Tag Archive for 'Bible Translation'

Around the Web

Some of you may remember the translation discussions we used to have on blogs. Here are a couple of great posts by our friend Esteban:
Mondays with Moisés: Learning Greek and Translating Greek | Bouncing into Graceland

The Book of the People (of God): A Friendly Rejoinder | Bouncing into Graceland

I do not endorse this site, but I do like some of the points in this article.
Christians are far too Easily Distracted from Things that Really Matter

Guest Post: Mental Illness, Prayer, and Extravagant Grace » Amy Simpson

Confused about eschatology (the end times)?
The End of the World As We Know It: An Infographic – Tim Challies

Translations Using All The Words

Suzanne McCarthy, in her Open Letter to John Piper, mentions his famous (infamous?) video clip of a sermon where he criticizes the TNIV for not translating all the words. (There is a link to it in her post.) Today on Koinonia, William Mounce writes a post titled Words, and the Word of God—γαρ (Monday with Mounce 49) where he brings up basically the same subject.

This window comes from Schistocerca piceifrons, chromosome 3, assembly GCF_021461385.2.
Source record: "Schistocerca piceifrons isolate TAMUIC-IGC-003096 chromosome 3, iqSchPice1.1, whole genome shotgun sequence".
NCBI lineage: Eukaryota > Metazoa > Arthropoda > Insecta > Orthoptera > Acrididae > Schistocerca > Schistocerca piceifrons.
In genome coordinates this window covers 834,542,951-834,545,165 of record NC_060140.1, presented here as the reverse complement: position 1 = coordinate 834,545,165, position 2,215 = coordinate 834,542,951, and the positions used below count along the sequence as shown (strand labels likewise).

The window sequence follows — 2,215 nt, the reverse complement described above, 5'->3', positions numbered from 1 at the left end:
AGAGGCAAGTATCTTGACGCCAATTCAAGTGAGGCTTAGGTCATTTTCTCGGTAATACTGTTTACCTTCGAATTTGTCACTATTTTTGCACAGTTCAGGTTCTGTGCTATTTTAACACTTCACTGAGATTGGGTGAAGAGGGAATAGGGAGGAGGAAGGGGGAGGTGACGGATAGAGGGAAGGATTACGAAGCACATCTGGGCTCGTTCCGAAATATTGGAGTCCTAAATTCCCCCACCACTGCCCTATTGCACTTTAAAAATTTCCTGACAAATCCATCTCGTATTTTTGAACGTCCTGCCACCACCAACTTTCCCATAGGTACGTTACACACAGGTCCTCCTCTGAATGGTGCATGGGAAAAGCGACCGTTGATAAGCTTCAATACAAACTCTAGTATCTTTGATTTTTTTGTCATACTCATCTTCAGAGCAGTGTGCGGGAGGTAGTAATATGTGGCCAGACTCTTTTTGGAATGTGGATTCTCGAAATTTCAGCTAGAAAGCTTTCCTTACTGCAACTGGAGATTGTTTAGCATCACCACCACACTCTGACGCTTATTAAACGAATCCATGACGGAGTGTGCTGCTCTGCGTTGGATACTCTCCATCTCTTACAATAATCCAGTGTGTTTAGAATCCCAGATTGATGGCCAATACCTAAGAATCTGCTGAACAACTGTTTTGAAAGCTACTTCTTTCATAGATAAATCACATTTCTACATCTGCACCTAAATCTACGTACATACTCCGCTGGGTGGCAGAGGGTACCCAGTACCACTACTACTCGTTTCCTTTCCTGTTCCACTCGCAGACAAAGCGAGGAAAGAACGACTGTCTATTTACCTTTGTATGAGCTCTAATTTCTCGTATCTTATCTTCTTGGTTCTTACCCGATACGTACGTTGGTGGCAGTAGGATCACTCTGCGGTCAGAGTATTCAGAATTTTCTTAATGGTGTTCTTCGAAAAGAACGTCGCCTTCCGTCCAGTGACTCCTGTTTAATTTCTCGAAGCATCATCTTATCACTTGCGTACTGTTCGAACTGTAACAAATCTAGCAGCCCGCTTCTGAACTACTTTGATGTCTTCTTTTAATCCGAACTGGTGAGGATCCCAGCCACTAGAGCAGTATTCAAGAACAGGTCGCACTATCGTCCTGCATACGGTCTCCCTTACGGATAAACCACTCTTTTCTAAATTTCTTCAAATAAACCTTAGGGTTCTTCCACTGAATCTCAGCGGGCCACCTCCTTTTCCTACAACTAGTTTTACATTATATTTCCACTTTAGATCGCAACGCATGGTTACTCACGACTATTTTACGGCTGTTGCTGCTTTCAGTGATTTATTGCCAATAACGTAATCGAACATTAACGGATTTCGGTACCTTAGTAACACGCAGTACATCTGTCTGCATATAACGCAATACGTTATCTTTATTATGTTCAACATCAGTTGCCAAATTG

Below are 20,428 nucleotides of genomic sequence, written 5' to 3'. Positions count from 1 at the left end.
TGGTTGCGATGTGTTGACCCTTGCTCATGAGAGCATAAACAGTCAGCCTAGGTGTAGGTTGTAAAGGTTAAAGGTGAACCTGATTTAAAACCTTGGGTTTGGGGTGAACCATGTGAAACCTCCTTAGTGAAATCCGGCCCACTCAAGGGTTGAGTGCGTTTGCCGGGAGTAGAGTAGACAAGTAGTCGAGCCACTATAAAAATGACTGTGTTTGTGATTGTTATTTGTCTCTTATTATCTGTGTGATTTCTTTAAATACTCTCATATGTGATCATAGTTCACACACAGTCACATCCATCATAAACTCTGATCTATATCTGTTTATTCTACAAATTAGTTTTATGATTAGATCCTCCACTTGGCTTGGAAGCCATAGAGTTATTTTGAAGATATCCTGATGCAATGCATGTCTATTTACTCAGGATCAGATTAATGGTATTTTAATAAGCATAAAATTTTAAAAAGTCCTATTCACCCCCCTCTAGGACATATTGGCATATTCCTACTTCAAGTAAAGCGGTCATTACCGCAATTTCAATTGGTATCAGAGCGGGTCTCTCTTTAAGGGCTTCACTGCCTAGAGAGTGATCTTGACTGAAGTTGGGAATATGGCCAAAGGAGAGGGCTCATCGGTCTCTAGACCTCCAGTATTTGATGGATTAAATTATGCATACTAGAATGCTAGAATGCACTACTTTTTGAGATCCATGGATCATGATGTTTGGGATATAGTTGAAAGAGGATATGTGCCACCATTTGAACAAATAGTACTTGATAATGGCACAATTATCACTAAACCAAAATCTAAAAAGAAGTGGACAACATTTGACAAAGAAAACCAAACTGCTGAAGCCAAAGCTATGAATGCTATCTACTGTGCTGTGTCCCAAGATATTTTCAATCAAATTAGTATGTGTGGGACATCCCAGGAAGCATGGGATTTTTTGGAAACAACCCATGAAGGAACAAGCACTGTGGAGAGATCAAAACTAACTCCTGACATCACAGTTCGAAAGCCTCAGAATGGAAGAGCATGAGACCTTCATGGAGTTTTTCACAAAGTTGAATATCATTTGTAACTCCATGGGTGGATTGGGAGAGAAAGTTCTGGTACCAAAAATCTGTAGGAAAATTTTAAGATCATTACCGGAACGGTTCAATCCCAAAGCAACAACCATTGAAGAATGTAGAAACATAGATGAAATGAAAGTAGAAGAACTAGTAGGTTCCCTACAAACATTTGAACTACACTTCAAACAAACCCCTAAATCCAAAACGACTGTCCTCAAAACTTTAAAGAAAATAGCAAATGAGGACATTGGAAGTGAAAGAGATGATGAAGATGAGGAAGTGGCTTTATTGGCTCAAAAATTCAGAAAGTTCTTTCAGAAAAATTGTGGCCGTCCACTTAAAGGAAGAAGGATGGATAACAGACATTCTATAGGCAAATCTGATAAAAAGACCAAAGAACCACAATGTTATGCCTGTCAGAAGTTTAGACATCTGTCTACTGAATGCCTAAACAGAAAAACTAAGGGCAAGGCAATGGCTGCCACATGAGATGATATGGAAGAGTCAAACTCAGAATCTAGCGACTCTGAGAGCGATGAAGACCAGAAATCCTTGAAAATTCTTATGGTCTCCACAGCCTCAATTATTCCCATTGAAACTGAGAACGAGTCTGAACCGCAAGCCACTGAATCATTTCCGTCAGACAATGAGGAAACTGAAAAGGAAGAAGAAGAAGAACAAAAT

(I like Piper when he isn’t talking about translations or tornadoes.)

One reminded me of the other so I thought I would put them together.

If you want an example of a translation that does translate the Greek word γαρ (gar) often, take a look at 1 Corinthians 1:17-31 in the ESV and you’ll find the word for used so much that it sounds rather annoying in English.

Tangent:
On the word for, I wish translations would use the word because more often. Even the NLT uses the word for pretty often. In reading through John in the NLT (which was great–both the book and the translation), I realized that the NLT uses more formal language than I previously realized. They use the word for a lot where it isn’t what most of us would use in conversation. There are many scholars who write this way, some of whom were on the translation committee of the NLT (Moo and Schreiner) but I always wonder if they speak this way too.

This is probably a bad example but compare:
“I went to the store, for I needed food.”
“I went to the store because I needed food.”
Multiple sentences are needed for a good example but that gives you an idea of what I think it sounds like when for is used all the time.

But again it was great to read John for the first time in the NLT.

Comments welcome.

Poll on Translation & Hermeneutics

Help Mike Aubrey out by participating in his Poll on Translation & Hermeneutics.

Also be sure to read below the Poll link where he asks for thoughts on this question.